Because of the expense of moving and of new housing, many homeowners have decided it is cheaper and easier to fix up than to move up. But finding the right contractor to do the job can be difficult.
Ideally, it's wise to obtain three competitive bids on a project. Comparing three bids will give you an idea of costs, expose you to three opinions and three sets of ideas and give you a chance to decide whom you would like to work with.
If you have worked with a particular contractor before and are confident of that person's abilities and prices, then one bid may be sufficient. Otherwise, the trouble with only one bid is that you have just one figure for the work, with no idea whether it is too high.
On the other hand, obtaining four or more bids will often confuse you, consume an enormous amount of time and be no more beneficial than three.
Paul Bianchina, author of "How to Hire the Right Contractor" (Consumer Reports Books), offers some suggestions for finding a good contractor to bid for the work in your home.
* Word-of-mouth referral.
The best way to obtain recommendations is to talk with someone you know and trust who has used a contractor in the past with good results. Ask your relatives, friends, co-workers and neighbors.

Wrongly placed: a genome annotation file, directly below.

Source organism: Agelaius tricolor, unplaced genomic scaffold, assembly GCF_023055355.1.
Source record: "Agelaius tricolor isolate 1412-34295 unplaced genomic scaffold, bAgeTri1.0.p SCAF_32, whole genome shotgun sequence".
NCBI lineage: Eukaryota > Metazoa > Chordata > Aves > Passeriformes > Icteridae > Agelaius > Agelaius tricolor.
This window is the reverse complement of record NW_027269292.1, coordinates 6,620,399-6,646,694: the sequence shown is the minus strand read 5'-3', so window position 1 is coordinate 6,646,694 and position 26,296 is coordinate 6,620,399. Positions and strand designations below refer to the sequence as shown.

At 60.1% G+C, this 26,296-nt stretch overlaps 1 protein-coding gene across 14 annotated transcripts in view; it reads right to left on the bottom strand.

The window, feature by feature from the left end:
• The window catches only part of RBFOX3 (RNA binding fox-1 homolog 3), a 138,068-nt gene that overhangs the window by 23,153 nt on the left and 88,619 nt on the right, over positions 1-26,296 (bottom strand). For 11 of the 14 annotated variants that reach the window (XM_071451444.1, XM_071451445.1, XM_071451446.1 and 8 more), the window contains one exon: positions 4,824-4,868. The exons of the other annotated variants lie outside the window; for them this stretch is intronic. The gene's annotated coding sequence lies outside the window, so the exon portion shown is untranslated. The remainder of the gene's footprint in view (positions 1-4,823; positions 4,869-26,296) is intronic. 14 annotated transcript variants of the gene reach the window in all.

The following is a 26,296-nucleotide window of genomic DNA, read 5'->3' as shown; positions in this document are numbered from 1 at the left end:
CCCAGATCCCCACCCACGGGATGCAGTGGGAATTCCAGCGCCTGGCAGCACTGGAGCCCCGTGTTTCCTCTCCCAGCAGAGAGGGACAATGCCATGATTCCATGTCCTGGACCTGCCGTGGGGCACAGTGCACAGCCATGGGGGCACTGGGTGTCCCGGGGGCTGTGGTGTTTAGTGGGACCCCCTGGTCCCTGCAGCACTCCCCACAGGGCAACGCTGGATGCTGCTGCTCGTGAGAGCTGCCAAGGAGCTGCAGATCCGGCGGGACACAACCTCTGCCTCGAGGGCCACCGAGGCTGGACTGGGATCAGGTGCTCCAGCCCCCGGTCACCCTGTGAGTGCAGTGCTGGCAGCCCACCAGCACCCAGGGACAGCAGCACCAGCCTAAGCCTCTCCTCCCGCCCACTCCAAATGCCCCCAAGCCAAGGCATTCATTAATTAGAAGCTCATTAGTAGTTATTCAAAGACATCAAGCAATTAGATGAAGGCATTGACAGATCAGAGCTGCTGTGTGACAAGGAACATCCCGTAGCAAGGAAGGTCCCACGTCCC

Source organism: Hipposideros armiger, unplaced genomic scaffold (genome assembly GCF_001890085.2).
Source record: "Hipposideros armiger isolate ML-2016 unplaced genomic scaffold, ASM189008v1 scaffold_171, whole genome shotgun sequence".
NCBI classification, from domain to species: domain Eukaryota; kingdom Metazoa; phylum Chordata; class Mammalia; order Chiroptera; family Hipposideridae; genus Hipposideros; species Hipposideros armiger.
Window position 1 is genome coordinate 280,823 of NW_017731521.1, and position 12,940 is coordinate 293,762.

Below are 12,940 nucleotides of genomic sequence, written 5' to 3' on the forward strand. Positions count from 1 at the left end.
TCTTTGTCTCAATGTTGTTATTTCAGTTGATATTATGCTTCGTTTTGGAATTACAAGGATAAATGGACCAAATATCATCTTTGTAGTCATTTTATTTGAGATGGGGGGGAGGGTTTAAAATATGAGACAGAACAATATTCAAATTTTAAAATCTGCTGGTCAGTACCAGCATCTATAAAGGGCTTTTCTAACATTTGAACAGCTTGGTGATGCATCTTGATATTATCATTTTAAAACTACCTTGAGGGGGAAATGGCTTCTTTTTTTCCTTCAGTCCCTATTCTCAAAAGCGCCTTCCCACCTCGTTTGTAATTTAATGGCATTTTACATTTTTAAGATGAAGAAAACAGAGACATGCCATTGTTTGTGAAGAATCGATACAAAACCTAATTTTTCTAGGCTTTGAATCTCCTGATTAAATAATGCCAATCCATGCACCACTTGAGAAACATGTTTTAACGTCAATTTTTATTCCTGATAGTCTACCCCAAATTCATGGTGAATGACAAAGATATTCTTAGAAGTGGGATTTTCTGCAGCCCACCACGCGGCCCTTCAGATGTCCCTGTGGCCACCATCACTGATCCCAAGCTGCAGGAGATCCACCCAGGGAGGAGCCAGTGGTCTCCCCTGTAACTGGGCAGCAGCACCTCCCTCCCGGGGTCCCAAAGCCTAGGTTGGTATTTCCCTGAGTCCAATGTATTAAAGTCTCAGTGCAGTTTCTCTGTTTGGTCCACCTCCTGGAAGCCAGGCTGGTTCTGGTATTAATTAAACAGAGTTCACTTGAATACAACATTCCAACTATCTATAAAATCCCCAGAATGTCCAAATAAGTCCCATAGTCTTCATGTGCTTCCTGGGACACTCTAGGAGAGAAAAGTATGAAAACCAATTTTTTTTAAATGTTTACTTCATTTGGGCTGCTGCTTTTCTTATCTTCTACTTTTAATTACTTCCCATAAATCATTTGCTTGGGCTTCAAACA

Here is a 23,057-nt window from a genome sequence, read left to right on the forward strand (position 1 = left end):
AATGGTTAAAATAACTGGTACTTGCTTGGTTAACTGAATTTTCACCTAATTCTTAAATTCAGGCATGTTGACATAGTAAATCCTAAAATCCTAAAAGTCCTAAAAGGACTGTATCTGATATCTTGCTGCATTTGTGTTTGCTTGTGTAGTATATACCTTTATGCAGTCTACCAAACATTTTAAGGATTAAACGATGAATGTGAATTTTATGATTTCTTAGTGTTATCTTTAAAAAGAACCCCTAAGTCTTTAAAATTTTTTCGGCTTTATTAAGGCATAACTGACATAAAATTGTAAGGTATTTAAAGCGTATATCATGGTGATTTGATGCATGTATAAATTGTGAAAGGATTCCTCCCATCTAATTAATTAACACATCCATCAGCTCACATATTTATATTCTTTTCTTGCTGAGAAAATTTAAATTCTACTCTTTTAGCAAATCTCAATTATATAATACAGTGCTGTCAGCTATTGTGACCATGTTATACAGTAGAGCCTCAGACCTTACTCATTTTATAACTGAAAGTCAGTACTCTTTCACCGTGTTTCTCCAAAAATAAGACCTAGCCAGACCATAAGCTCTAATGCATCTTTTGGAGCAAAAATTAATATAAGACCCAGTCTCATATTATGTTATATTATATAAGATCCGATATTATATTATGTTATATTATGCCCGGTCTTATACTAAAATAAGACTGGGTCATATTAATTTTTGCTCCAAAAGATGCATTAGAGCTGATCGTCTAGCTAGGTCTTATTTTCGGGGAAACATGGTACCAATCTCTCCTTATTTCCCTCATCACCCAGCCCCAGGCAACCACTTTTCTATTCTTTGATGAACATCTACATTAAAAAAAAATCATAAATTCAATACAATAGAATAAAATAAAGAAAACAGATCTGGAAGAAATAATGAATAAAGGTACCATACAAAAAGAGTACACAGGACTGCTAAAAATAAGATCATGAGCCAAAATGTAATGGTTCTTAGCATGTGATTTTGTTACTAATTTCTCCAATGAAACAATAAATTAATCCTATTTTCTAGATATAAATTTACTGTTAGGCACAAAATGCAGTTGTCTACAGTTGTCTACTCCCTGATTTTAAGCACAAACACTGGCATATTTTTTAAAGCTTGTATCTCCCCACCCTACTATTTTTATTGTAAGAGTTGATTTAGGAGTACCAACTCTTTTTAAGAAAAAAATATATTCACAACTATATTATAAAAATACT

If you know no one who has used a contractor recently, your next option is to ask strangers. If you see work occurring at a house in your neighborhood, stop and introduce yourself to the owners. Explain that you are thinking of having work done and ask whether they are satisfied with their contractor.
* Ask other contractors.
If you have used a contractor in the past who is not bidding on your present job -- because he or she is too busy, retired or does not do that type of work -- ask for recommendations. Even if it is just a plumber who fixed your toilet or an electrician who rewired your kitchen, these people are in touch with contractors all the time. They know who is honest and competent and who is not.
* Ask material suppliers.
Another good source of names can be people who supply materials to contractors. If you are looking for a general 'u contractor, stop by a couple of lumberyards and ask for recommendations. If you need a specialty contractor, like a plumber, look in the yellow pages for listings of companies that supply plumbing parts, especially at the wholesale level.
* Ask your real estate agent.
If you have just bought a building, lot or a house from a real estate agent, ask him or her for recommendations. Realty agents deal with contractors, or at least know of others who deal with them; they should be able to give you a name or two.
* Ask your insurance agent.
Insurance agents are a good source of names because they work with different contractors on insurance-related jobs. In addition, they often have contractors insured through their office whom they know personally.
* Check the local builders associations.
Most areas will have trade associations that contractors can join for an annual fee. The association sets contractor standards and policies for its own industry. Although these associations will not recommend a contractor, they do maintain lists of members. These lists are free.